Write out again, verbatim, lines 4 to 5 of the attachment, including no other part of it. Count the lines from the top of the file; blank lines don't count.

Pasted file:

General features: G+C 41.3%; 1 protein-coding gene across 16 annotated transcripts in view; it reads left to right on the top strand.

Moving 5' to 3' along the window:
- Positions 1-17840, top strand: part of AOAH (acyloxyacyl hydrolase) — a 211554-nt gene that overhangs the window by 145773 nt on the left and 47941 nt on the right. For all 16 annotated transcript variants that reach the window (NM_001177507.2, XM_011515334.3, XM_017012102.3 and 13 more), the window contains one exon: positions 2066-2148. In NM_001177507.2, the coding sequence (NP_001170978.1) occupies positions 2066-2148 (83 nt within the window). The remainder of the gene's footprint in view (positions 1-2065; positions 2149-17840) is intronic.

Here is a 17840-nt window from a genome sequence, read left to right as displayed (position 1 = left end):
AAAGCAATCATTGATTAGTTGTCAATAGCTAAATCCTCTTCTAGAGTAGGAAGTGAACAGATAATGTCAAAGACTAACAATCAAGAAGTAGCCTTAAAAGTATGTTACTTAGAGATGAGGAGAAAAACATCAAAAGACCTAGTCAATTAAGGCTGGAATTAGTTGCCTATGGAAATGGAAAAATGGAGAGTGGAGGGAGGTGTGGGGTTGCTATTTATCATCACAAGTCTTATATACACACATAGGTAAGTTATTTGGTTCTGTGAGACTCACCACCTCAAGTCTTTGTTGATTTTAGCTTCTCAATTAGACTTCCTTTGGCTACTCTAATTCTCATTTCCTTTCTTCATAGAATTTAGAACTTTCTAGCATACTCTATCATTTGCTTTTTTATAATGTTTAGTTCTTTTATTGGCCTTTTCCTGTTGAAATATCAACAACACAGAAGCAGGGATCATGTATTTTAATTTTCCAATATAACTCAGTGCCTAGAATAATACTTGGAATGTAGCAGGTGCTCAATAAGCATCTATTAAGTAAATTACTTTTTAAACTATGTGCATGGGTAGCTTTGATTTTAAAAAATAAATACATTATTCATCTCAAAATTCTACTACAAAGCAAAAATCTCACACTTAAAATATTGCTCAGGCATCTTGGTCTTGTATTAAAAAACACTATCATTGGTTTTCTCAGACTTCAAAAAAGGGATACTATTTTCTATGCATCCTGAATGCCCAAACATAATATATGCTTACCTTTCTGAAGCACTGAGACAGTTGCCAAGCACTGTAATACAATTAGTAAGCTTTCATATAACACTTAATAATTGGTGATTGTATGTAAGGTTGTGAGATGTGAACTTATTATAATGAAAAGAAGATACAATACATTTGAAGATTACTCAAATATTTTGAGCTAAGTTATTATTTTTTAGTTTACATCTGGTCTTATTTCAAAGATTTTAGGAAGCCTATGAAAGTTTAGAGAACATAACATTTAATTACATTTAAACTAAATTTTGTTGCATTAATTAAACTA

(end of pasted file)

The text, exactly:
Here is a 17840-nt window from a genome sequence, read left to right as displayed (position 1 = left end):
AAAGCAATCATTGATTAGTTGTCAATAGCTAAATCCTCTTCTAGAGTAGGAAGTGAACAGATAATGTCAAAGACTAACAATCAAGAAGTAGCCTTAAAAGTATGTTACTTAGAGATGAGGAGAAAAACATCAAAAGACCTAGTCAATTAAGGCTGGAATTAGTTGCCTATGGAAATGGAAAAATGGAGAGTGGAGGGAGGTGTGGGGTTGCTATTTATCATCACAAGTCTTATATACACACATAGGTAAGTTATTTGGTTCTGTGAGACTCACCACCTCAAGTCTTTGTTGATTTTAGCTTCTCAATTAGACTTCCTTTGGCTACTCTAATTCTCATTTCCTTTCTTCATAGAATTTAGAACTTTCTAGCATACTCTATCATTTGCTTTTTTATAATGTTTAGTTCTTTTATTGGCCTTTTCCTGTTGAAATATCAACAACACAGAAGCAGGGATCATGTATTTTAATTTTCCAATATAACTCAGTGCCTAGAATAATACTTGGAATGTAGCAGGTGCTCAATAAGCATCTATTAAGTAAATTACTTTTTAAACTATGTGCATGGGTAGCTTTGATTTTAAAAAATAAATACATTATTCATCTCAAAATTCTACTACAAAGCAAAAATCTCACACTTAAAATATTGCTCAGGCATCTTGGTCTTGTATTAAAAAACACTATCATTGGTTTTCTCAGACTTCAAAAAAGGGATACTATTTTCTATGCATCCTGAATGCCCAAACATAATATATGCTTACCTTTCTGAAGCACTGAGACAGTTGCCAAGCACTGTAATACAATTAGTAAGCTTTCATATAACACTTAATAATTGGTGATTGTATGTAAGGTTGTGAGATGTGAACTTATTATAATGAAAAGAAGATACAATACATTTGAAGATTACTCAAATATTTTGAGCTAAGTTATTATTTTTTAGTTTACATCTGGTCTTATTTCAAAGATTTTAGGAAGCCTATGAAAGTTTAGAGAACATAACATTTAATTACATTTAAACTAAATTTTGTTGCATTAATTAAACTA